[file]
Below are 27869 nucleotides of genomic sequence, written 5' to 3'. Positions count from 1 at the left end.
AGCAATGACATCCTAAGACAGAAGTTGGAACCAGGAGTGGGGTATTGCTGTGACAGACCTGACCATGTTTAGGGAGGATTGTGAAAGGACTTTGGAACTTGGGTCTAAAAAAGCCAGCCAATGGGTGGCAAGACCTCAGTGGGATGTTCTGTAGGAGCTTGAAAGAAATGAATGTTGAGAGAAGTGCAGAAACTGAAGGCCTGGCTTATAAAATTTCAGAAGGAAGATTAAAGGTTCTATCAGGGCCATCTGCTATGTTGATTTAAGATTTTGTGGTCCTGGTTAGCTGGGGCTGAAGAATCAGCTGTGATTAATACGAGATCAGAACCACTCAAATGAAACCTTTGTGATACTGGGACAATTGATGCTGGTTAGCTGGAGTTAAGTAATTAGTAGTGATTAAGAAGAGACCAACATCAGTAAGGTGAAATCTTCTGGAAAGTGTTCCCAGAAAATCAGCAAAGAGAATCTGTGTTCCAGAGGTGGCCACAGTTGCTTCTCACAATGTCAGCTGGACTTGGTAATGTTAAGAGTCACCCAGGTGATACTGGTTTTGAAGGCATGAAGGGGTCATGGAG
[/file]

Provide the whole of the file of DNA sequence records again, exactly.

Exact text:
Below are 27869 nucleotides of genomic sequence, written 5' to 3'. Positions count from 1 at the left end.
AGCAATGACATCCTAAGACAGAAGTTGGAACCAGGAGTGGGGTATTGCTGTGACAGACCTGACCATGTTTAGGGAGGATTGTGAAAGGACTTTGGAACTTGGGTCTAAAAAAGCCAGCCAATGGGTGGCAAGACCTCAGTGGGATGTTCTGTAGGAGCTTGAAAGAAATGAATGTTGAGAGAAGTGCAGAAACTGAAGGCCTGGCTTATAAAATTTCAGAAGGAAGATTAAAGGTTCTATCAGGGCCATCTGCTATGTTGATTTAAGATTTTGTGGTCCTGGTTAGCTGGGGCTGAAGAATCAGCTGTGATTAATACGAGATCAGAACCACTCAAATGAAACCTTTGTGATACTGGGACAATTGATGCTGGTTAGCTGGAGTTAAGTAATTAGTAGTGATTAAGAAGAGACCAACATCAGTAAGGTGAAATCTTCTGGAAAGTGTTCCCAGAAAATCAGCAAAGAGAATCTGTGTTCCAGAGGTGGCCACAGTTGCTTCTCACAATGTCAGCTGGACTTGGTAATGTTAAGAGTCACCCAGGTGATACTGGTTTTGAAGGCATGAAGGGGTCATGGAG